What Strings Did Stevie Ray Vaughan Use? (String Guide)

What Strings Did Stevie Ray Vaughan Use

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There have been quite a few iconic blues musicians in the last 50 years or so, but few of them have the cultural reach of Texas bluesman Stevie Ray Vaughan.

Vaughan’s massive, meaty tone came, in part from his use of equally massive, meaty strings. So what strings did Stevie Ray Vaughan use?

After experimenting with even heavier strings, Vaughan played a custom set of GHS strings that ran .013, .015, .019 (plain), .028, .038, and .058 from high E to low E. After long-term injuries to his fingers, he replaced the .013 high E string with a .011 string, and got custom sets from GHS.

Let’s take a closer look at the strings Vaughan used, and, more importantly, why he chose such heavy strings and how that contributed to his sound.

What Gauge Strings Did Stevie Ray Vaughan Use?

Like most players, Vaughan experimented with different string gauges over the years. In one case, he reportedly played a set with a high E string of .018.

Over time, his guitar technician, Rene Martinez, developed a custom set of strings to suit Vaughan’s playing style.

While many blues musicians, including B.B. King, used surprisingly light gauge strings to help make bending easier, Vaughan kept things very thick. But he did take an old blues trick.

That’s to use a plain string for the G string instead of a wound one. Many blues and folk musicians would make this happen by buying a set of banjo strings and then replacing the high E string with a banjo string and moving the other five strings over, leaving the third, or G, string, plain, which makes it easier to bend.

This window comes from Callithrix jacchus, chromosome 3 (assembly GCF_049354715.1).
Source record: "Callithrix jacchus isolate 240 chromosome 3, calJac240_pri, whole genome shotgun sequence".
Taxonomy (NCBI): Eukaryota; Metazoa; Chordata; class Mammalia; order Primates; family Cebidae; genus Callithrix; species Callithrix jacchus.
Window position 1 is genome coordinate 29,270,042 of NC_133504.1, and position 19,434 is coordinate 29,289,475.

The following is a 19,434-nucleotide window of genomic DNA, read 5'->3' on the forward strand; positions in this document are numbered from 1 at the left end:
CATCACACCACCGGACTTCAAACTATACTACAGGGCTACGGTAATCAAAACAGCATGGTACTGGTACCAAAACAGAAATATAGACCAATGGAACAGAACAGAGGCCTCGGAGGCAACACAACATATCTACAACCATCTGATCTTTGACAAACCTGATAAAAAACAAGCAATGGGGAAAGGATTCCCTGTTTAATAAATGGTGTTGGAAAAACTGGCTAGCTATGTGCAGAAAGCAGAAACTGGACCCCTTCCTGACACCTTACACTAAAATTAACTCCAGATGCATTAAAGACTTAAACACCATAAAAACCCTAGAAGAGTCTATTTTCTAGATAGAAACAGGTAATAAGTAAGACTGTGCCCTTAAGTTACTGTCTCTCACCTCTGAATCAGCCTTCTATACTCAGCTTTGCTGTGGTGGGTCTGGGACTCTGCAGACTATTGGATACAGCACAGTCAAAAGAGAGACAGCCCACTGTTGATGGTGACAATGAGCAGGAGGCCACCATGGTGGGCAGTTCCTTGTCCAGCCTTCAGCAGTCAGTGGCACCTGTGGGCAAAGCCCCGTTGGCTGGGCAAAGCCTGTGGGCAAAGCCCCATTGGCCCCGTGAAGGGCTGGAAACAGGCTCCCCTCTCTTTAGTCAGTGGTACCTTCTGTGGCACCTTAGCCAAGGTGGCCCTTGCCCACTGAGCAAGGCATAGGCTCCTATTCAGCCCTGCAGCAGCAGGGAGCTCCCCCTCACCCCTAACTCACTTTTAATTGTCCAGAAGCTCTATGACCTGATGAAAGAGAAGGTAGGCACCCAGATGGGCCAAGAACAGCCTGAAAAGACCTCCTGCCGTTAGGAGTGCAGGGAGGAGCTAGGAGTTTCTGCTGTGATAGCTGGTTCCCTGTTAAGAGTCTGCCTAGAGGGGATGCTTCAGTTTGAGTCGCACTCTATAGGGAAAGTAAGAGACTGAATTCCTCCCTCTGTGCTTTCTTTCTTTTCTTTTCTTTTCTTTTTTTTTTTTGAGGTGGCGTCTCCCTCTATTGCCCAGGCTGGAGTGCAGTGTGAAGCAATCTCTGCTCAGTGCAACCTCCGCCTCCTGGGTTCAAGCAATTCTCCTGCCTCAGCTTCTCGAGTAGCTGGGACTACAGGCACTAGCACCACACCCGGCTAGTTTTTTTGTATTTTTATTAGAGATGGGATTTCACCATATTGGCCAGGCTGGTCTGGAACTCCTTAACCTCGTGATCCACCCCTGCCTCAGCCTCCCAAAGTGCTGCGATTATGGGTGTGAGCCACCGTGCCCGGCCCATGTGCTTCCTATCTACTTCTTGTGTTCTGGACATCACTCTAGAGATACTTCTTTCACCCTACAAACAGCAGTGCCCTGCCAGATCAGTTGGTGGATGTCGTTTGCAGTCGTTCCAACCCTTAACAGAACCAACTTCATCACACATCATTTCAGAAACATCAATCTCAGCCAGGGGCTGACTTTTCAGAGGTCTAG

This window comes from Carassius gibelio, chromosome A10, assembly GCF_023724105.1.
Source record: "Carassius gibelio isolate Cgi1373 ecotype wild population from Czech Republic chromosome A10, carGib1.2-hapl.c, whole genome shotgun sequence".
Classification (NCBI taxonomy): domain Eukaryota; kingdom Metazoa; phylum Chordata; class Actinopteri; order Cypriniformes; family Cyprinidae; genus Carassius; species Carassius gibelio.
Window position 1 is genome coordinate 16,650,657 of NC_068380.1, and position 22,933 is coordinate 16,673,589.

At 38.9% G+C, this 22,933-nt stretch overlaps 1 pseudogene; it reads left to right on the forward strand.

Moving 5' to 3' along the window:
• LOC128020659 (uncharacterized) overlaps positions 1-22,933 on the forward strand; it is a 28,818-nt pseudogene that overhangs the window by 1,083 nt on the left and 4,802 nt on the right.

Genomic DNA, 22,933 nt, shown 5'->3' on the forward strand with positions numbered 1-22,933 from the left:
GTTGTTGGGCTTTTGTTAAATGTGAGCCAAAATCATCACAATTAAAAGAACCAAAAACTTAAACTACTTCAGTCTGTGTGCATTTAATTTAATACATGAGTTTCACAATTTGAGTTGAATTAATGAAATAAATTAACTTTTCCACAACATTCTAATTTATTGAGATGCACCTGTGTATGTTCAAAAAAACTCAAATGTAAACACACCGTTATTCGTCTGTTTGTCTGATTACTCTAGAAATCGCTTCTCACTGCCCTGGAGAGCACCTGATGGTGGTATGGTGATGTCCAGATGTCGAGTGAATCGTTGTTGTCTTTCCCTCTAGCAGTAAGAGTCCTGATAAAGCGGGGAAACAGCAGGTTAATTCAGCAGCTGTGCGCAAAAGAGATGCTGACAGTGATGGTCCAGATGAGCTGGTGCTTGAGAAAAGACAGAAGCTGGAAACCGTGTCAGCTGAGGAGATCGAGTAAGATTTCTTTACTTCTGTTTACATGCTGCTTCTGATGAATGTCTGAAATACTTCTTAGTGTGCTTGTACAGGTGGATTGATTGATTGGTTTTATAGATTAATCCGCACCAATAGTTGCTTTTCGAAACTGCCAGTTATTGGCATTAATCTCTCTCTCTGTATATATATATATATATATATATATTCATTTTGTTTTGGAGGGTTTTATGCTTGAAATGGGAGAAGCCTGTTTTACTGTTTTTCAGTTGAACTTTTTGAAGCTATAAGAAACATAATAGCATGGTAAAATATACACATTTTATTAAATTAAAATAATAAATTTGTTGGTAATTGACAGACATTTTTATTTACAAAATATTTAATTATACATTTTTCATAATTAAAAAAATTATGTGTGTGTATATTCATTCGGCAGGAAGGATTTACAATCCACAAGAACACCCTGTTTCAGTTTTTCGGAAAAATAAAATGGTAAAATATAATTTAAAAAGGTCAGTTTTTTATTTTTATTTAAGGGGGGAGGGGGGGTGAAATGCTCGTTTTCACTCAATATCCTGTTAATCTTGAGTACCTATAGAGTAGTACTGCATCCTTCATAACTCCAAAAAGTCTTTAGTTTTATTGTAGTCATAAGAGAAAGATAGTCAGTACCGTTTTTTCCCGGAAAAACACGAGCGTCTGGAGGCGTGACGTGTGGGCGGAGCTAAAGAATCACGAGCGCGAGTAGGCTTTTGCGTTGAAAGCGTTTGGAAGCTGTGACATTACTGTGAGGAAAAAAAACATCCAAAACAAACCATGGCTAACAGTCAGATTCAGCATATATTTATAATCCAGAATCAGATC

A normal set of .013 gauge strings would go .013, .017, .026 (wound), .036, .046, .056, but Vaughan had a different set up, including using a plain G string.

As noted above, Martinez put together a custom string setup based on Vaughan’s preferences and playing style, ending up with .013, .015, .019 (plain), .028, .038, .058. That’s much different from a standard set.

But a combination of the fact that Vaughan played heavy, stiff strings with high action and the aggressive bending he did took a massive toll on Vaughan’s fingers.

He ended up wearing holes in his fingertips, and Martinez had to convince Vaughan to change string gauges, warning him that if he kept damaging his fingers, he wouldn’t be able to play guitar at all.

That led to switching the high E string from a .013 gauge string to .011. That put Vaughan’s final string gauges as: .011, .015, .019 (plain), .028, .038, .058.

In this video, Martinez talks about Vaughan’s strings.

What Gave Stevie Ray Vaughan His Sound?

Vaughan found his way into the mainstream after years of touring America and Europe. He played on David Bowie’s “Let’s Dance,” which led to him being signed in his own right and releasing multiple albums, and even notching a No. 1 hit with Crossfire.

Vaughan’s sound started to take the airwaves by storm at a time when guitar playing in general, and blues playing in particular, had fallen somewhat out of favor in pop music.